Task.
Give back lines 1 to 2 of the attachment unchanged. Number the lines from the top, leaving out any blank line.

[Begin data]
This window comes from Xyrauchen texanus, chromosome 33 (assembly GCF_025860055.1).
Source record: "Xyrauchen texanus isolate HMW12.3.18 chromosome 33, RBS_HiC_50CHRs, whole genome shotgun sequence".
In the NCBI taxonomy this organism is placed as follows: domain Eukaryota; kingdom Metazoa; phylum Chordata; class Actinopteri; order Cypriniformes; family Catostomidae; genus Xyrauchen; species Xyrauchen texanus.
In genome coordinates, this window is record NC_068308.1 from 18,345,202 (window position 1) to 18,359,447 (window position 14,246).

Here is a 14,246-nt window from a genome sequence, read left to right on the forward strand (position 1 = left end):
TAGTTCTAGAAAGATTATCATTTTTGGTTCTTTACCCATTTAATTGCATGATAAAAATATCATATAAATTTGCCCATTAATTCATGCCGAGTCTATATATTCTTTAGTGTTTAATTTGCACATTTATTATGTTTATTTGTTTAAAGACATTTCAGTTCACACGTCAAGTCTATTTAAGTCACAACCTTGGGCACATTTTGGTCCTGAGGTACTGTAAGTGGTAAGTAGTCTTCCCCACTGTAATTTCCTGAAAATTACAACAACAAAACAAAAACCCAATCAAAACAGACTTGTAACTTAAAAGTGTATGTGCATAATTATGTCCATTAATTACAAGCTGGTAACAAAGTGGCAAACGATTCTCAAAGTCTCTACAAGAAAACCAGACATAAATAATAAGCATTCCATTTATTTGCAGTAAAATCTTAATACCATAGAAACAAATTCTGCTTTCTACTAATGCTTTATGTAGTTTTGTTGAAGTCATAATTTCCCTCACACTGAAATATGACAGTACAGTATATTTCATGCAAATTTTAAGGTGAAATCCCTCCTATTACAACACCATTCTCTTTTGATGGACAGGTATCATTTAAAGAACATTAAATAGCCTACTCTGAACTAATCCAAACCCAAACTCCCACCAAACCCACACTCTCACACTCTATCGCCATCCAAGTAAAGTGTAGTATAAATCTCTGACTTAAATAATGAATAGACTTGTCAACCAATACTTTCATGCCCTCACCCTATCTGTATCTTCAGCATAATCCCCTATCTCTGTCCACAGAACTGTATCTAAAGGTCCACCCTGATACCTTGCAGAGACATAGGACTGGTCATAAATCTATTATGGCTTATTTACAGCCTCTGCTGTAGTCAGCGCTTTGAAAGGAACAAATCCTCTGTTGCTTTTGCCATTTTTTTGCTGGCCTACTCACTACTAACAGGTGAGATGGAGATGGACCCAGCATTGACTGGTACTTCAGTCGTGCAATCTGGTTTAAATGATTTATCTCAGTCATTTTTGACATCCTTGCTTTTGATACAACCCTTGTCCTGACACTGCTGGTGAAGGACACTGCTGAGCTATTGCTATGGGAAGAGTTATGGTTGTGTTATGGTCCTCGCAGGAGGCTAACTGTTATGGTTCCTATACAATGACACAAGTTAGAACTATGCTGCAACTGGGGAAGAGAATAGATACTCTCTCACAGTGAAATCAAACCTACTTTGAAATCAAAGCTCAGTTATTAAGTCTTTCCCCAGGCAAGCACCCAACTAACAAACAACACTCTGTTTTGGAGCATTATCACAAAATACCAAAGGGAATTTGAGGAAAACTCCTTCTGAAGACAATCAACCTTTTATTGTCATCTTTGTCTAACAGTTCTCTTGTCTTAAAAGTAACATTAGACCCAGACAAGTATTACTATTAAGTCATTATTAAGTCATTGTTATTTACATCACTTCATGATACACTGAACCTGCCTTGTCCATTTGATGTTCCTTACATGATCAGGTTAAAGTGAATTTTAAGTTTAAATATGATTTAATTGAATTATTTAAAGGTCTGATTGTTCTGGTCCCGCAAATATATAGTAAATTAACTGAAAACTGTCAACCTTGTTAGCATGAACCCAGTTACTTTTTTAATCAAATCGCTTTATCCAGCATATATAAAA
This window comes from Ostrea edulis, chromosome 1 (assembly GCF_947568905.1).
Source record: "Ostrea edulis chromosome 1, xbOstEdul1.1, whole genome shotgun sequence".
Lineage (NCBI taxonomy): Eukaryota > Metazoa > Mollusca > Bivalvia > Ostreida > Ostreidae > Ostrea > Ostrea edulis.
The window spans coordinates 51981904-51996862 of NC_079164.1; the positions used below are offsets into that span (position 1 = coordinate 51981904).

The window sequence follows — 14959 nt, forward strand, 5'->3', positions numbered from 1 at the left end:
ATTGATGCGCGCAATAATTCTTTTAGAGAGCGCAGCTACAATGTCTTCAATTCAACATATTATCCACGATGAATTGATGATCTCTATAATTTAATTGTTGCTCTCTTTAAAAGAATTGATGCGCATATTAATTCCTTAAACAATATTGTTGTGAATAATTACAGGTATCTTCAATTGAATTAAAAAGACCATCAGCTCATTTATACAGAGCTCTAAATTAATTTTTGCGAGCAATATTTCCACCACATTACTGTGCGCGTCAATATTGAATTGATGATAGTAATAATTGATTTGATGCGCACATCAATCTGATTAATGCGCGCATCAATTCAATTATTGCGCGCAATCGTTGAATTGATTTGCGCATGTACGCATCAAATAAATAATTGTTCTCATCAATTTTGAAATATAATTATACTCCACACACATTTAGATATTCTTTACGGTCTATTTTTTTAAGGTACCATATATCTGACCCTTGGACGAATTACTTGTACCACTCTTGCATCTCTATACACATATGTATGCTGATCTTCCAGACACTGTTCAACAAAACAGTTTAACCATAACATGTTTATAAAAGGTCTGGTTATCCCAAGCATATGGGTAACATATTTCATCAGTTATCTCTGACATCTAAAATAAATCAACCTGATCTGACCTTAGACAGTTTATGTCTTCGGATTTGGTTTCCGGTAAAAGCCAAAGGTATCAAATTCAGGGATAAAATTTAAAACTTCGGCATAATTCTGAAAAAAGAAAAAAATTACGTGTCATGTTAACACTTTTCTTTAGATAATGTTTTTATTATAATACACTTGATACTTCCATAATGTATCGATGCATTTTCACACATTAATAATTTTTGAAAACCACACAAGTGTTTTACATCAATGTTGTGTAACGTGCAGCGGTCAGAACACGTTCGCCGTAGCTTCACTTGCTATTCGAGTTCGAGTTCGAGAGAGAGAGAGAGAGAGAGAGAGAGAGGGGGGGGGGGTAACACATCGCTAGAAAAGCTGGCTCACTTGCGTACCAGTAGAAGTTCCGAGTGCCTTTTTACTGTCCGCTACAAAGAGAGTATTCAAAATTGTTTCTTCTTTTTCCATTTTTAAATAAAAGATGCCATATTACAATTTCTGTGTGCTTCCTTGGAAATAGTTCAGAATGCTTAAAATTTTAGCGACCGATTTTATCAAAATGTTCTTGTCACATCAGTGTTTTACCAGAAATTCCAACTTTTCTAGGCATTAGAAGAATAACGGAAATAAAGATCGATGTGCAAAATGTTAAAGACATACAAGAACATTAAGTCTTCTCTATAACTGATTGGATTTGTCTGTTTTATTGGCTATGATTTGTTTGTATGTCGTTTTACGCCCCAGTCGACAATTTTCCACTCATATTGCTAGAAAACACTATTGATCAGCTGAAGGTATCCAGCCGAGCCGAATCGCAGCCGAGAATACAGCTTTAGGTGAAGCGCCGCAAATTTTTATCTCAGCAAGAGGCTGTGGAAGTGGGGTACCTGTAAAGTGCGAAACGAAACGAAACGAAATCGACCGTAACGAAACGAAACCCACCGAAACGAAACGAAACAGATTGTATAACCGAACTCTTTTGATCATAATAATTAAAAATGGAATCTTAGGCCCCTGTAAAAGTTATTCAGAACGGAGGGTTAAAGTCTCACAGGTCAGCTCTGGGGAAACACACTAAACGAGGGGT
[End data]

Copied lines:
This window comes from Xyrauchen texanus, chromosome 33 (assembly GCF_025860055.1).
Source record: "Xyrauchen texanus isolate HMW12.3.18 chromosome 33, RBS_HiC_50CHRs, whole genome shotgun sequence".